By Olivia Catasus
The fall season calls for a new menu selection at FIU’s only student-run Bistro.
Will you pair your cranberry spice mocktail with a flavorful Vietnamese chicken banh mi or the seared jumbo lump crab cakes? A difficult decision indeed, but not as challenging as deciding what’s for dessert — warm cinnamon Granny Smith apple pie or key lime semifreddo?
If your mouth is watering at this point, you’re in luck because FIU Bistro— part of the Chaplin School of Hospitality & Tourism Management located at Biscayne Bay Campus in North Miami — is open for business.
The student-run restaurant began lunch and dinner service in 2018. When the pandemic started in the spring of 2020, lunch and dinner were put on hold. Now, both meals are back by reservation only on select Wednesdays this semester. The three-course meals are just $5 per person.
The talented students behind the meals are part of the Advanced Food Production class taught by Professor John Noble Masi and co-instructor Cristina Moguel. Students learn firsthand what it takes to work in and run their own restaurant.
The Chaplin School is known for experiential learning. FIU students are the only student volunteers who are able to work on the Food Network & Cooking Channel South Beach Wine & Food Festival presented by Capital One.
“We have a significant focus on objective learning through our SOBEWFF® here at the Chaplin School,” Masi says. “Advanced Food Production is the only class in our curriculum that gives students a similar interaction with paying guests,” he adds.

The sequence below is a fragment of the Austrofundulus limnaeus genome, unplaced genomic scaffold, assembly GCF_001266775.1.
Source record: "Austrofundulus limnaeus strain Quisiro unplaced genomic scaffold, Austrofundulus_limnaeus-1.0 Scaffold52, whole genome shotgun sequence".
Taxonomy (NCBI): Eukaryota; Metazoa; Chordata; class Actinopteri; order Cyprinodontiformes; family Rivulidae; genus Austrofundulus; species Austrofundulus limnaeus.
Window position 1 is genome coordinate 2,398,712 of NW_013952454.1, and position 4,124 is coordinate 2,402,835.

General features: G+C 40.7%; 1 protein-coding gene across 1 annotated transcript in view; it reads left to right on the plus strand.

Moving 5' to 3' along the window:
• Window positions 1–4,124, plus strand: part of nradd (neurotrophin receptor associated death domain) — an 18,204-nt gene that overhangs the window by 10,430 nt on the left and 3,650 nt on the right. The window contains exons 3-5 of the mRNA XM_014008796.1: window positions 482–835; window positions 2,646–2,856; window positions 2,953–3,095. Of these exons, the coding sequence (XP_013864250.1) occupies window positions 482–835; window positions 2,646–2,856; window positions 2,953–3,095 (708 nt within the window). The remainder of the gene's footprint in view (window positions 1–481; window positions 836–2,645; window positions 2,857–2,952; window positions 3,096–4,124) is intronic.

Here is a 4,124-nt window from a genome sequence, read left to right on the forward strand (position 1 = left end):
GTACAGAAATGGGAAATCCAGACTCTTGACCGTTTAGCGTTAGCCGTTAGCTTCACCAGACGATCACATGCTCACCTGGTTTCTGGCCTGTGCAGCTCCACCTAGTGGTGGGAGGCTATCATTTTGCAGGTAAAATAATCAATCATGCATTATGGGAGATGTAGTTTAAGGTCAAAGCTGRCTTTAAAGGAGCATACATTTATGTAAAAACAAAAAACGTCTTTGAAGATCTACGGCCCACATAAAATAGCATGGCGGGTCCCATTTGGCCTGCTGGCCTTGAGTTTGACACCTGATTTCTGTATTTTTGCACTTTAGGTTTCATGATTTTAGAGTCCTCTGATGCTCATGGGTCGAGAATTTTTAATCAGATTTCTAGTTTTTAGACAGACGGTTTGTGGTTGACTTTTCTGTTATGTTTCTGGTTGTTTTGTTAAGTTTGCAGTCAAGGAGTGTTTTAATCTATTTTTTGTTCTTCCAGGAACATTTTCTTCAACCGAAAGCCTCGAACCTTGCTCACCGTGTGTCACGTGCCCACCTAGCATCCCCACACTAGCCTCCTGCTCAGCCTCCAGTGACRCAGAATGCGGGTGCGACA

Masi oversees the student chefs in the kitchen, otherwise known as the “back of house” while co-instructor Cristina Moguel operates the dining room or “front of house,” managing student servers, hosts and bartenders. After a uniform check, it’s time to gas up the grills and start welcoming guests.
Moguel says her favorite part about managing the front-of-house lunch and dinner services is watching the experiential learning unfold.
“I like to tell students they are not here to be bartenders or be servers, they’re here to develop their teamwork skills and learn how to work effectively in different roles of the hospitality field,” she explains.
Students rotate between working the dining room and kitchen during the semester, gaining experience in not only preparing different dishes such as appetizers, main courses and desserts but also serving the guests and acting as restaurant managers. They utilize Tabit Technologies, a cloud-based Point of Sale (POS) mobile ordering system that streamlines a restaurant's order taking, kitchen productivity and guest payment processes.
“This class puts in perspective what you have to do in the front and back of house of a restaurant,” said Maria Alonso, a senior graduating this fall with a bachelor's in hospitality management with a focus in event management. “I think it’s really important for a hospitality student to have this experience even if they are not planning to work in restaurants or food and beverage."
At $5 a person, the FIU Bistro’s three-course meals are a must-try. The restaurant is open to all FIU students, faculty and staff and to the community. You can book your reservation for lunch or dinner by visiting https://go.fiu.edu/fiubistro.
A pro tip from one of the students: “Drink refills are free, so make sure you try out all of the different mocktail options!”
Jacky Ribera, Sophie Hough and Connivett Patterson prepare mocktails for lunch service.
Student Marie Lamour reviews the Jumbo Lump Crab Cake recipe.
Top: Tostones with pico de gallo, bottom left: Cranberry spice mocktail, bottom right: Key lime Semifreddo.
Guests in the dining area are able to watch students cook on a display screen.